In fact, it was Bush's insistence on moral and ethical scientific research that fostered the environment for the innovations recently discovered in stem cell research. While his opponents condemned him for standing in the way of scientific breakthroughs, he provided funding to the National Institute of Health so that scientists could develop methods of research on stem cells that didn't face the moral dilemmas of embryonic stem cell research.
It is exactly the sort of society that Hitler favored that says morals and ethics be damned in favor of scientific research. While those, like my family friend, condescend to those like me who have the nerve to ask such ethical questions, I ask my original question? If embryonic stem cell research is so great then why can't scientists get George Soros to provide funding.
I recently read the book, Freedomnomics, and it left me with no doubt. The free market is the ultimate equalizer. If embryonic stem cell research is really that great and all moral questions are trivial then researchers should have no trouble going into the private marketplace for funding. There are more than enough philanthropists looking to park their money in worthy causes. If the proponents of embryonic stem cell research are really right, they don't need the federal government to give them a hand out for funding research. That isn't what they want though. They want us all to ignore the important ethical questions raised by embryonic stem cell research, and still use government, or tax payer funds, to fund it. This despite the fact that many tax payers are against this sort of research.
The proponents of stem cell research on the one hand claim that ALL ethical questions are trivial and then want to force tax payers to fund the research despite their own ethical questions. If all ethical questions are irrelevant, and embryonic stem cell research is all that, then the private marketplace really is the best place for embryonic stem cell research.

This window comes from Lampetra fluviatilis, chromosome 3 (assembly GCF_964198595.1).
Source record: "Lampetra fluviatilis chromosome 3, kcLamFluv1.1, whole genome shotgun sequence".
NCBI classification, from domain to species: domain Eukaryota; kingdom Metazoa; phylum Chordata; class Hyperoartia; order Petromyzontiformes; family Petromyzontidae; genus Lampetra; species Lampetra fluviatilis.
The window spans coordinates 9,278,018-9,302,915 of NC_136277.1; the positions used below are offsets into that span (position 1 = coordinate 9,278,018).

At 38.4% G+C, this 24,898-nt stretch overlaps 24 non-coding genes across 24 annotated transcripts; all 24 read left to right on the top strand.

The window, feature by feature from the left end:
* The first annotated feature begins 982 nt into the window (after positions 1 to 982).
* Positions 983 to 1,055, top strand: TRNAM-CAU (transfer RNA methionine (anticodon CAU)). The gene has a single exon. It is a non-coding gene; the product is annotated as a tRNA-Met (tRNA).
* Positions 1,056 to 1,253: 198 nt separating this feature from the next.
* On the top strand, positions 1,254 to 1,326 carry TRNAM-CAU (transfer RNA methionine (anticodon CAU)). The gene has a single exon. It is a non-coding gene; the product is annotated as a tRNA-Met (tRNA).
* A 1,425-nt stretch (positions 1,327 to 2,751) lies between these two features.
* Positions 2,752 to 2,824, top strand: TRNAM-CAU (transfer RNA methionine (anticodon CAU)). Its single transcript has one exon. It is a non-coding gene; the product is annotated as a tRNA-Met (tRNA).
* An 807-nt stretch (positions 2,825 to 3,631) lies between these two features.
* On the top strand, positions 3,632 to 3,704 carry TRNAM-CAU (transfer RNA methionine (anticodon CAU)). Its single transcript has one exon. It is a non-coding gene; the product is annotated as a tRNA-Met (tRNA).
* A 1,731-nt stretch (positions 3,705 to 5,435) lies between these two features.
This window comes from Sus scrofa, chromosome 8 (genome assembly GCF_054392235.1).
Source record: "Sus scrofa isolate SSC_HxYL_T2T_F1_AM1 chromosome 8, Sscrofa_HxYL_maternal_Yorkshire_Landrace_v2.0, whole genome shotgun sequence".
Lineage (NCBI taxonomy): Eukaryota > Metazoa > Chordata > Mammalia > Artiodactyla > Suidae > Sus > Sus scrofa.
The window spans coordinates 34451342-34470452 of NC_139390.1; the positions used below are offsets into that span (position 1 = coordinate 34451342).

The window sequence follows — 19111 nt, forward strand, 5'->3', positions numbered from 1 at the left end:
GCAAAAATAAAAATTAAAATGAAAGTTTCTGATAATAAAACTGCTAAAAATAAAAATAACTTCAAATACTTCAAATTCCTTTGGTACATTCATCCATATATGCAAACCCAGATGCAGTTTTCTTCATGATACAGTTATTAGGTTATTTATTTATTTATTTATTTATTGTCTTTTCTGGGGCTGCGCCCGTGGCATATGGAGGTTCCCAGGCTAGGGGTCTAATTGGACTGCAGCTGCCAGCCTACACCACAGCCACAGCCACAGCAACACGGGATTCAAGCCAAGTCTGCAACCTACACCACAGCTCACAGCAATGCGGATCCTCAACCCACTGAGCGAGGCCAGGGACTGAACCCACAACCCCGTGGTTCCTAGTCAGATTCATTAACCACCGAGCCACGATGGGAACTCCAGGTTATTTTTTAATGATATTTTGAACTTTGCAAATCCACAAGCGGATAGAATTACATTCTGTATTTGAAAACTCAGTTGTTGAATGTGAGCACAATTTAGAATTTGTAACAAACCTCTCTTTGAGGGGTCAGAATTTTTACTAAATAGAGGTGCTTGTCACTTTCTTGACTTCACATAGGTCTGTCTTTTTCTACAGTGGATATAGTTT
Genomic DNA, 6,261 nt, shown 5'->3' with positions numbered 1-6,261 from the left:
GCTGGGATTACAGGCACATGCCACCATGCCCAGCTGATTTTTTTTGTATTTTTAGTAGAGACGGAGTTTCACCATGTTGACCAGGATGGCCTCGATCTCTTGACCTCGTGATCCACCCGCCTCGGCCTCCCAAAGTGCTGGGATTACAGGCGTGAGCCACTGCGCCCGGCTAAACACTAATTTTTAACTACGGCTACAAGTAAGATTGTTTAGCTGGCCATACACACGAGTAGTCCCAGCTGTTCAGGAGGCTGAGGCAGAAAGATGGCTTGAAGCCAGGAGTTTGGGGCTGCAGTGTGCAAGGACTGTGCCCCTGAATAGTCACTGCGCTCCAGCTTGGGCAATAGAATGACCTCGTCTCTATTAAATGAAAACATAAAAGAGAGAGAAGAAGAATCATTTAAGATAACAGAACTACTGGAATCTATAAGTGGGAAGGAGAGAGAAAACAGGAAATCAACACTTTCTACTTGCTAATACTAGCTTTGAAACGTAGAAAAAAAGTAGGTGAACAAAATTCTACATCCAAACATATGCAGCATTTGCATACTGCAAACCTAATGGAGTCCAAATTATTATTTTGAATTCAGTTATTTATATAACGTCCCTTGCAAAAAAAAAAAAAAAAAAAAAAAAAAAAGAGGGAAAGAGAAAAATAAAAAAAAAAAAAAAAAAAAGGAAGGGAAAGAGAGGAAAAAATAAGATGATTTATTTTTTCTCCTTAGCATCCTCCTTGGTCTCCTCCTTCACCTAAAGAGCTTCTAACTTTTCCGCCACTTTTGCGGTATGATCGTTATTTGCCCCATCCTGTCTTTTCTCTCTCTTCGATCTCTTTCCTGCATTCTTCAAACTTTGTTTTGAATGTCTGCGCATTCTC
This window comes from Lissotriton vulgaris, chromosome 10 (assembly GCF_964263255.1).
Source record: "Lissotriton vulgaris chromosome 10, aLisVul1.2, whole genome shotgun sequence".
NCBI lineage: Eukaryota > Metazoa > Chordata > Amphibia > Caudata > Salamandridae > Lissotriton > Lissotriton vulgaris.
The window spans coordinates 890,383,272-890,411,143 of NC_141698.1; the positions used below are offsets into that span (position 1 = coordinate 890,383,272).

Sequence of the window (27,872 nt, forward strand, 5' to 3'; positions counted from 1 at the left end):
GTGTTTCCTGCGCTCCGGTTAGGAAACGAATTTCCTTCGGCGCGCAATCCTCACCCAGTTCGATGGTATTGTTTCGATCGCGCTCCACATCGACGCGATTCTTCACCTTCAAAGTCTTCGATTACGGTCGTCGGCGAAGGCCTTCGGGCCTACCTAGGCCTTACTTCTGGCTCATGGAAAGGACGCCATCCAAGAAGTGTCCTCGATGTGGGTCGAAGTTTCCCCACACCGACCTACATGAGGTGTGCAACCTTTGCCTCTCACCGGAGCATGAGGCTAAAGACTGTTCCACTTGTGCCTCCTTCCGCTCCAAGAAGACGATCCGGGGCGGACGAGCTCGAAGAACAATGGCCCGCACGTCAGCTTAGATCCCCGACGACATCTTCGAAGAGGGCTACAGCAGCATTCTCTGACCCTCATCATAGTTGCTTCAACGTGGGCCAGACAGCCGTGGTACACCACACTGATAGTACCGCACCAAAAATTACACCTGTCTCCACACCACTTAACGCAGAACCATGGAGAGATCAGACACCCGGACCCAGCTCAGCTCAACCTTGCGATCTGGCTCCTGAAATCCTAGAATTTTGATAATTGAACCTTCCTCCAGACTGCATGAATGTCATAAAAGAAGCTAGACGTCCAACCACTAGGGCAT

The fact that proponents are so forceful in supporting government hand outs tells me that maybe their position really isn't all that.


Tom Douthat said...

Hi, Mike. A great, forcefully-argued post. I look forward to exploring the rest of your blog.

Thanks for the shout-out, and for getting the whole thread started over at Redstate. I think it's been a productive discussion over there.

Janet Crutcher said...

It is true that some, including Bush, view human embryos as morally equivalent to born human persons although the natural loss of an embryo in normal human reproduction is not recognized as a death that requires a funeral, and the disposal of human embryos after completion of infertility treatments is not treated as murder by the legal system.
Bush finds it immoral to use embryos that are going to be discarded, due to legalization of abortion in the United States, for research, and that is a shame. He, however, finds it perfectly moral to send already born men and women to fight wars half way around the world, most of which well never come back alive, or with their extremities intact. Those very same man and women could use the advances that stem cell research could offer them. Why are our military in Iraq again? I forget!
Bush doesn't believe that tax payer funds should be used for research in which human life is destroyed, yet he is using tax payer funds to send already born men and women on ,basically, suicide missions in Iraq in which human life is going to be destroyed. What is up with that?? The man needs serious psychological help immediately.
Thank God we only have 11 months and 22 days left to go as of today.
Janet Crutcher

mike volpe said...

Only someone way left would try and inject Iraq into a debate on Embryonic stem cell research.

Bill O'Reilly is fond of saying don't excuse bad behavior by pointing to other bad behavior. Whatever your position on Iraq is, it has no relevance into the debate on embryonic stem cell research. This sort of trojan horse arguement is weak and done by people that usually have no grasp of the issue at hand.